I think your biggest roadblock won't be the firmware running on the MCU, but rather, the fact that you don't seem to understand much about computer software. I feel like someone who has cursory knowledge of software development on computers would ask questions more in line with "does anyone know of a good user-mode .NET library for USB communication in Windows?" or something like that. I mean, you didn't even mention which operating system you're using — any sort of software interfacing is going to vary widely by the OS.
Your assumption is wrong, i'm actually a software developer, did plenty of C++,C#/.NET,JAVA apps and some web developing as well, I know exactly what i'm talking about, but i'm talking to hardware engineers, I just didn't wanna overwhelm anyone with things they might not understand, after all it's not the same field.

I'm using Archlinux OS, XC8 compiler, pickit2 programmer.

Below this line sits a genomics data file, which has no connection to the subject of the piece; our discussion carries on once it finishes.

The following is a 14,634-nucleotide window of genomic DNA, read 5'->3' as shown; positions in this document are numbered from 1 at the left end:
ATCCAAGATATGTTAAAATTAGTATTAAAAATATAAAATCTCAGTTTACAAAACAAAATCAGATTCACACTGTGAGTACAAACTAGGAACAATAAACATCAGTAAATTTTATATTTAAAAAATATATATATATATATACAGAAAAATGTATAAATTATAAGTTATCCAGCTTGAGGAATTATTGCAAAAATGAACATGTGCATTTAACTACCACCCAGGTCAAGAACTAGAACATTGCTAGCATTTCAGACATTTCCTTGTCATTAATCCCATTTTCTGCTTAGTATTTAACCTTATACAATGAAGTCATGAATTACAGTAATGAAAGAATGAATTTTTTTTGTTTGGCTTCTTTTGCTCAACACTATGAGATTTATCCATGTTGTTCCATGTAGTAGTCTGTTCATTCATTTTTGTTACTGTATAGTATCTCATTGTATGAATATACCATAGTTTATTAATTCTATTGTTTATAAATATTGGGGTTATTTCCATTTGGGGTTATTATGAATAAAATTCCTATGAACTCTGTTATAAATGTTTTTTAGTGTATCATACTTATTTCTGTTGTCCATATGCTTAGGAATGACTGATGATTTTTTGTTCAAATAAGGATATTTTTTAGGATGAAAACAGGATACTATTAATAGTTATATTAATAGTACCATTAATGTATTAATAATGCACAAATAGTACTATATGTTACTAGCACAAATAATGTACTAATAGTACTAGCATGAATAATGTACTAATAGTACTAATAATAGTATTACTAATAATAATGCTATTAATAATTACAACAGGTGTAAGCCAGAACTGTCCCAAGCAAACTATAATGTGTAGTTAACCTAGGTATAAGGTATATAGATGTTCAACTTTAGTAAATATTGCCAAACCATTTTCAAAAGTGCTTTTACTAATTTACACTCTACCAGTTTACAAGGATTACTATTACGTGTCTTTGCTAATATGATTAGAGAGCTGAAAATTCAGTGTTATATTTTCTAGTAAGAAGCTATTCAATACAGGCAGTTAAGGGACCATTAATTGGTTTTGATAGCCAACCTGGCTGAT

about the .NET thingy: that crap is the bane of my existence, it's evil and bloated, and im using linux anyway, and please don't mention wine :D

Now I feel like you're just trolling us. The Table of Contents on the 6th page of the datasheet lists "17.0 Universal Serial Bus (USB)" and going to that chapter reveals information about the USB interface on the chip.
I'm not trolling anyone, i'm one of the people that dont read the table of contents, sry.

I think you think USB is something like RS-232, where you toggle a few bits in a register, and then you can start spewing bytes out the port.
Who told you can read my mind ? :D

You don't generally program the USB peripheral using a datasheet; instead, you use the manufacturer's USB stack — their library that handles all the low-level control-transfer details, and exposes and endpoint interface to you, the developer, to customize.Most people working on the PIC stuff start with Microchip's MLA library, which includes several USB examples. However, be prepared for an up-hill climb — this stuff can be challenging to wrap your head around.
Thank you so much for that info.

I've got alot of reading ahead of me. I know my questions might now sound strange, but when you don't know what you don't know, you just don't know what to ask, but I think you gave me that light at the end of the cave, thank you.